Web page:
System abuse is a form of domestic violence that occurs when the perpetrator manipulates a system to control, intimidate, or harm their victim. The legal system is often used as a tool by the perpetrator to harass and threaten the victim. This type of abuse most commonly takes place after separation and may involve tactics such as attempting to have a partner arrested, taking legal action against them, making false reports of neglect or abuse to child protection agencies, or applying for intervention orders against them.
In Western Australia, the case of Baron v Walsh  WASCA 124 determined whether the use of “legally available procedure” is capable of being an act of abuse under s 11A of the Restraining Orders Act 1997 (WA). Her Honour, Justice McLure P determined:
(63) It can be assumed for present purposes that recourse to legally available procedures without more will not ordinarily constitute an act of abuse under s 11A of the ROA. However, the intent or purpose with which legally available procedures are threatened or used can result in the commission of a tort (malicious prosecution, abuse of process) or a criminal offence…
(65) To threaten and/or take detrimental action against a person to achieve a collateral outcome is improper (at least) and is to behave in a manner that is intimidating, even if the action involves a person availing himself of legally available procedures.
The 2017 National Domestic and Family Violence Bench Book described System Abuse as a form of family Violence and abuse.
Perpetrators of domestic and family violence who seek to control the victim before, during or after separation may make multiple applications and complaints in multiple systems…in relation to a protection order, breach, parenting, divorce, property, child and welfare support and other matters with the intention of interrupting, deferring, prolonging or dismissing judicial and administrative processes, which may result in depleting the victim’s financial resources and emotional wellbeing, and adversely impacting the victim’s capacity to maintain employment or to care for children.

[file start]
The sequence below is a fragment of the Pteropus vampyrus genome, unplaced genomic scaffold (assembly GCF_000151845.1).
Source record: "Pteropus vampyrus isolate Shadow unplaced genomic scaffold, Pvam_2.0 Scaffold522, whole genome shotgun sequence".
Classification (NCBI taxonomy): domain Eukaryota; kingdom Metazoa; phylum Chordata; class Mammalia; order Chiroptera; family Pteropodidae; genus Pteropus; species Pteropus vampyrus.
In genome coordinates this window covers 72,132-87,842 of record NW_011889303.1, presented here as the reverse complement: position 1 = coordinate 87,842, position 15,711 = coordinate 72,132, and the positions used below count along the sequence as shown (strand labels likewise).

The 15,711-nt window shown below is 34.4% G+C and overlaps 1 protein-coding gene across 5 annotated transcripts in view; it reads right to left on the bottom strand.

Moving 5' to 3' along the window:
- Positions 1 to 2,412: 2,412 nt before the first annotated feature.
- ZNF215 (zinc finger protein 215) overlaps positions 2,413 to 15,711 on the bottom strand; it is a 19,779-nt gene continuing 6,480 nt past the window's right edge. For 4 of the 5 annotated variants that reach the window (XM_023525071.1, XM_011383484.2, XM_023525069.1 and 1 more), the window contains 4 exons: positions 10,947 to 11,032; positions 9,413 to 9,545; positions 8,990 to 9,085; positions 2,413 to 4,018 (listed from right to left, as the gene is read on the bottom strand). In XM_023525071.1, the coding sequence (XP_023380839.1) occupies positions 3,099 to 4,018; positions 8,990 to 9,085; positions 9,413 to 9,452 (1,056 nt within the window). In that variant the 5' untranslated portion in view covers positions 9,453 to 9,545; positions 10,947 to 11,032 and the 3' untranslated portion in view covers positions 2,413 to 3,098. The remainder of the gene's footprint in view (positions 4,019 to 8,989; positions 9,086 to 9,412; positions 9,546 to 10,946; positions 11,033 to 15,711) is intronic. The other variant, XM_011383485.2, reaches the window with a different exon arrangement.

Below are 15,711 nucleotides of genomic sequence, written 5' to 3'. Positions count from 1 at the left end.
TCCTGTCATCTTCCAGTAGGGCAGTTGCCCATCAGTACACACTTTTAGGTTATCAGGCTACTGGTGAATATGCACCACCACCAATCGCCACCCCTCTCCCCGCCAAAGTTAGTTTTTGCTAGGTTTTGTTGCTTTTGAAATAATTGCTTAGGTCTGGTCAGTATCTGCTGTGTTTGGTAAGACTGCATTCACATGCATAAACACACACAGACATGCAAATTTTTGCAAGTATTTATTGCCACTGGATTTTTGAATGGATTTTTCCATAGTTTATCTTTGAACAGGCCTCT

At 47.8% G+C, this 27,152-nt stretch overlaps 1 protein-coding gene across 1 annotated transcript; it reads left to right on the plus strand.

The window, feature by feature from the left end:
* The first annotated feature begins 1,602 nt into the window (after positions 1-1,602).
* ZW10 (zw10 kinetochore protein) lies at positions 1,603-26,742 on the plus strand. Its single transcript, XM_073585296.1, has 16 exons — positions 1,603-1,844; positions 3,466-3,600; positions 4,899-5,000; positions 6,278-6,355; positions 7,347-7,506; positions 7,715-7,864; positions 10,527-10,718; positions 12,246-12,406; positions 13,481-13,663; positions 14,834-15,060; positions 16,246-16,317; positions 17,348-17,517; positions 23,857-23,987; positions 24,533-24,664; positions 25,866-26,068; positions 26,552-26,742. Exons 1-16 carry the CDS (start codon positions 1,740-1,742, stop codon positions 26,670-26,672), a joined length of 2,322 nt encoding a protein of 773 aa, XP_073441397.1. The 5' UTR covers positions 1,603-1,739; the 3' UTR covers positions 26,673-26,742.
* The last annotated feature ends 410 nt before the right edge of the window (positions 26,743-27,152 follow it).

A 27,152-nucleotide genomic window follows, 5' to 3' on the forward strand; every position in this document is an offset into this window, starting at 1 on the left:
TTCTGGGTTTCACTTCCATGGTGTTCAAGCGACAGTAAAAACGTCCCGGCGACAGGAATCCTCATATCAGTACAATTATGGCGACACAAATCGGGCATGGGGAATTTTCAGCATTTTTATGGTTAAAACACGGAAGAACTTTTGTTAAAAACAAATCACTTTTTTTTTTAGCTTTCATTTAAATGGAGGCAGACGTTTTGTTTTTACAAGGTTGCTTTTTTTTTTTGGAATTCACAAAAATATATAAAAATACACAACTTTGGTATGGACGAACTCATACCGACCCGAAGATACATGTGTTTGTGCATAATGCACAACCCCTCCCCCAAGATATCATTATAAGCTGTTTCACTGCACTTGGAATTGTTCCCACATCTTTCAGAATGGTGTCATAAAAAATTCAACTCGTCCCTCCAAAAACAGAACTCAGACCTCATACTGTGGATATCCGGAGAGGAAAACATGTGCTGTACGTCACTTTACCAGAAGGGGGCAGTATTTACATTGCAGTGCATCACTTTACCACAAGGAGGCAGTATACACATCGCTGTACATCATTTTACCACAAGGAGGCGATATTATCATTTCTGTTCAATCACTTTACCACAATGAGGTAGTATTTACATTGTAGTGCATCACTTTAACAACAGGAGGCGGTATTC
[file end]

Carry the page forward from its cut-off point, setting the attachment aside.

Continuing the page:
The effects of system abuse can be severe and long-lasting for victims. Not only does it create enormous emotional and financial burdens, but it also shifts the blame away from the perpetrator's own abusive behavior. This can lead to feelings of confusion, frustration, and helplessness for the victim. Moreover, the misuse of the legal system can prevent victims from seeking help or protection, as they may fear retaliation or further legal action by the perpetrator.
System abuse is consistent with Stark's (1) concept of coercive control, which involves the interweaving of physical abuse with other tactics, such as intimidation, isolation, and control, to dominate the victim. System abuse is a particularly insidious form of coercive control, as it often involves the use of institutions or systems that are supposed to protect victims. By exploiting these systems, perpetrators can further isolate and harm their partners, making it even more difficult for them to seek help.
System abuse can take many forms and can occur in various settings. Financial system abuse occurs when the respondent uses financial systems, such as bank accounts or credit cards, to control or harm the applicant, such as by withholding financial support or making unauthorized charges. Additionally, the responded can take such action as canceling someone’s mobile phone plan, or emptying bank accounts. Healthcare system abuse can take place when the respondent interferes with the applicant's healthcare, such as by refusing to allow them to see a doctor or interfering with their medication.